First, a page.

Views
5 years ago

Volume 13 - Issue 8 - May 2008

Includes the 2008 Canary Pages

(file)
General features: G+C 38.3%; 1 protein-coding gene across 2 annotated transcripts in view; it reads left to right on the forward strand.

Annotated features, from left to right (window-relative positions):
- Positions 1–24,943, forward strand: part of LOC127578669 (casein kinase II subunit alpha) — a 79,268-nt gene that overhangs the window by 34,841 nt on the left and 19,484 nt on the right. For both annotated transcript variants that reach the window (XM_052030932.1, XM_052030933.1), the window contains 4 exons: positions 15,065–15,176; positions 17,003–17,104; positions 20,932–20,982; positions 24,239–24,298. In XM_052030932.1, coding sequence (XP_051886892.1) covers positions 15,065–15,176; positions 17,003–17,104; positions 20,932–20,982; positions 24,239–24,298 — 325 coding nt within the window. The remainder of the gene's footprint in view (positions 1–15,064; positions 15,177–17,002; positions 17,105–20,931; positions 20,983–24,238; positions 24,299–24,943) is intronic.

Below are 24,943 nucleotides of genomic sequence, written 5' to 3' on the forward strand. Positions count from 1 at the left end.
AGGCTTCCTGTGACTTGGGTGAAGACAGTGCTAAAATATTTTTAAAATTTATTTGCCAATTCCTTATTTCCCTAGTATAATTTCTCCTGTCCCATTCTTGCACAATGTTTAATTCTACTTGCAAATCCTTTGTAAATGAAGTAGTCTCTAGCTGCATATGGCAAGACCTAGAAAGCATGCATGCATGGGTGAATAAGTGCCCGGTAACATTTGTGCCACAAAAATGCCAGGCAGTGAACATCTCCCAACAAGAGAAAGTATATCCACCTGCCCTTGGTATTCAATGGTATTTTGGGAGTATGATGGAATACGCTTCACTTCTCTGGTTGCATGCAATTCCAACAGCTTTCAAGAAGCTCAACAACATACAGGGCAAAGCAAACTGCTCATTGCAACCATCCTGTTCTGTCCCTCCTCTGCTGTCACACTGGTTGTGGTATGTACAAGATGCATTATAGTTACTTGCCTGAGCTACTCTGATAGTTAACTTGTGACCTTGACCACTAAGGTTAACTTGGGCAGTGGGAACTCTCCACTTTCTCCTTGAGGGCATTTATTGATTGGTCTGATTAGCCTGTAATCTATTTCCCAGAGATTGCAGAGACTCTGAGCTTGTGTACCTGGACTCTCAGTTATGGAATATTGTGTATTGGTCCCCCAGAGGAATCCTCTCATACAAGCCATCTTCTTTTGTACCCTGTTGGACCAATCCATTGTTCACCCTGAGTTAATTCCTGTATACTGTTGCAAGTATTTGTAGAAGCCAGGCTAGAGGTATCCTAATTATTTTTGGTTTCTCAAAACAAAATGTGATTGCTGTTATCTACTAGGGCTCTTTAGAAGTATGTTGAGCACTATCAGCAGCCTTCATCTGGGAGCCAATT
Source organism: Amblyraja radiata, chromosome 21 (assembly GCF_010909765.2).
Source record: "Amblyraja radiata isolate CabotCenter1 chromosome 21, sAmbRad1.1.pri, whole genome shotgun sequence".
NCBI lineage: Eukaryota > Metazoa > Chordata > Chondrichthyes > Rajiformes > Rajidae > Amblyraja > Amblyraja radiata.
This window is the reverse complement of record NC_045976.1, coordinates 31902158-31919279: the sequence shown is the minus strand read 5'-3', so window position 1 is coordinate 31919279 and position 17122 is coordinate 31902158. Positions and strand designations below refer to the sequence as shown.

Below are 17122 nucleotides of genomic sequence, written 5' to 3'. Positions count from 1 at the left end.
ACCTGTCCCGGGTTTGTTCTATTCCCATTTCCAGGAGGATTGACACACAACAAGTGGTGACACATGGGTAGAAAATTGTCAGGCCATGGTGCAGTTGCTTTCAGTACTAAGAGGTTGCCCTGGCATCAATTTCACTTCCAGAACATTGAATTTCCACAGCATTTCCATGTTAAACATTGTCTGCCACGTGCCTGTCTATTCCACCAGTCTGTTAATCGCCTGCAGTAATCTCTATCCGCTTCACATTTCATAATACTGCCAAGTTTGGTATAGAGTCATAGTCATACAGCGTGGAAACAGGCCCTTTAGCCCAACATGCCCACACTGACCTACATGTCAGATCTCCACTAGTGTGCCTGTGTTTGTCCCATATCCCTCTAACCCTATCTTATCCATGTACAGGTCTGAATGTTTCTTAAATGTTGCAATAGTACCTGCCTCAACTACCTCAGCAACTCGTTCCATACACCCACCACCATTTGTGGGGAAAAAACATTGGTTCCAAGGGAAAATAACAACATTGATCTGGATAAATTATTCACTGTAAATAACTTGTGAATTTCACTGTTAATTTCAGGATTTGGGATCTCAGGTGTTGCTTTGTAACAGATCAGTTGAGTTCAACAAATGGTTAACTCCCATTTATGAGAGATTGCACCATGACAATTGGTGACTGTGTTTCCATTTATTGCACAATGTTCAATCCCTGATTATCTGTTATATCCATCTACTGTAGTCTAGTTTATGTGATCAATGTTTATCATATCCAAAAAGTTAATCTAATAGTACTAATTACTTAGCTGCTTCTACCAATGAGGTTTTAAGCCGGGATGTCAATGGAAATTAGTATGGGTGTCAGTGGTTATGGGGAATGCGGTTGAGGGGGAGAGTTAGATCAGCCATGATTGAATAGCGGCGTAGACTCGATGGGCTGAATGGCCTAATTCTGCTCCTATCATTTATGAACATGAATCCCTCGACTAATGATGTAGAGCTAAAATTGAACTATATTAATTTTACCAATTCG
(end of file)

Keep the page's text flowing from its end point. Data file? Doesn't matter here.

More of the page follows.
went on that trip to